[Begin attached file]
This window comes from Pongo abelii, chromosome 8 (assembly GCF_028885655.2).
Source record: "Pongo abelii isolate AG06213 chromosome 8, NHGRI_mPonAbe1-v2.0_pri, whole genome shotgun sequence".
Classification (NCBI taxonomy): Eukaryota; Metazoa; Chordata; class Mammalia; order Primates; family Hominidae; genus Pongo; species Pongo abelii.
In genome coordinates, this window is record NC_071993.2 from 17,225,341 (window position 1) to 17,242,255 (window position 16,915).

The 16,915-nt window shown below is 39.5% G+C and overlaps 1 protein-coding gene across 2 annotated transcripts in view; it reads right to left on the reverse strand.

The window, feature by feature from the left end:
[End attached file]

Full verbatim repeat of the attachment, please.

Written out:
This window comes from Pongo abelii, chromosome 8 (assembly GCF_028885655.2).
Source record: "Pongo abelii isolate AG06213 chromosome 8, NHGRI_mPonAbe1-v2.0_pri, whole genome shotgun sequence".
Classification (NCBI taxonomy): Eukaryota; Metazoa; Chordata; class Mammalia; order Primates; family Hominidae; genus Pongo; species Pongo abelii.
In genome coordinates, this window is record NC_071993.2 from 17,225,341 (window position 1) to 17,242,255 (window position 16,915).

The 16,915-nt window shown below is 39.5% G+C and overlaps 1 protein-coding gene across 2 annotated transcripts in view; it reads right to left on the reverse strand.

The window, feature by feature from the left end: